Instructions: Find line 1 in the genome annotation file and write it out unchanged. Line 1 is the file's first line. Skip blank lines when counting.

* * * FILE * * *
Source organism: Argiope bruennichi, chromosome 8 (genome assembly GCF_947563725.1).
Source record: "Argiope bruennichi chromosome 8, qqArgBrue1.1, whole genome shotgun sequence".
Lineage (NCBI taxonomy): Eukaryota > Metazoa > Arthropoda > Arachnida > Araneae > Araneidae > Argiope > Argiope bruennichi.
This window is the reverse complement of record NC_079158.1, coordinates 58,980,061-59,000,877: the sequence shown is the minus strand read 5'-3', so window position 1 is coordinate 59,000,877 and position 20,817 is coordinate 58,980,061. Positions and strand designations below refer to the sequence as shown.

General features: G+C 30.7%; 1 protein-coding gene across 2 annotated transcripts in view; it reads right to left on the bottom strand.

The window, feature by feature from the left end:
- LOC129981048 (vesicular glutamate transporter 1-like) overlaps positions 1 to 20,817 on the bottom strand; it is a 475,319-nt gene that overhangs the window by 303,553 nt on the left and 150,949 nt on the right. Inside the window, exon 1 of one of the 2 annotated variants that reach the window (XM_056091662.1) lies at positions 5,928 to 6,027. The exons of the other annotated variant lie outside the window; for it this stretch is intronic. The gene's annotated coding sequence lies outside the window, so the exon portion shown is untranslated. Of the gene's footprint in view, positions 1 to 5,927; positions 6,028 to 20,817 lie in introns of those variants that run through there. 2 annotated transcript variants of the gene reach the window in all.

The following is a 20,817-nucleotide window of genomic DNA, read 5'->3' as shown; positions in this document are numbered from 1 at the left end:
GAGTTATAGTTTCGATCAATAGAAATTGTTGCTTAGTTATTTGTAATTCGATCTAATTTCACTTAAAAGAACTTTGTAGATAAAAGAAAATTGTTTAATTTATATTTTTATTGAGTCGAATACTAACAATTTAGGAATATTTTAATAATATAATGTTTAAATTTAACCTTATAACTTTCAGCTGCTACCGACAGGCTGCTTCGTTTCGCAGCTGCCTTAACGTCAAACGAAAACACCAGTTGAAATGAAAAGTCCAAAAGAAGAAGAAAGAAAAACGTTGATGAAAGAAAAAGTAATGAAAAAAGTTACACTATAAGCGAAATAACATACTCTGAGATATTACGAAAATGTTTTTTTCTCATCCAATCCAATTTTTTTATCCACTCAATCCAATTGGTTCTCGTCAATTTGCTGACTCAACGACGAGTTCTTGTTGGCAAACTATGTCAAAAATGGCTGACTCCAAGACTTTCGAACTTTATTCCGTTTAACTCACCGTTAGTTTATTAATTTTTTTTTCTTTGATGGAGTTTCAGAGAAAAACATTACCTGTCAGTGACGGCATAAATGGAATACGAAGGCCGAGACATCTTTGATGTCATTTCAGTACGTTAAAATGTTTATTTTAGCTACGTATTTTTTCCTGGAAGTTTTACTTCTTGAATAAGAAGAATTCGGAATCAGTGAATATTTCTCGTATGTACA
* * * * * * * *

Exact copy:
Source organism: Argiope bruennichi, chromosome 8 (genome assembly GCF_947563725.1).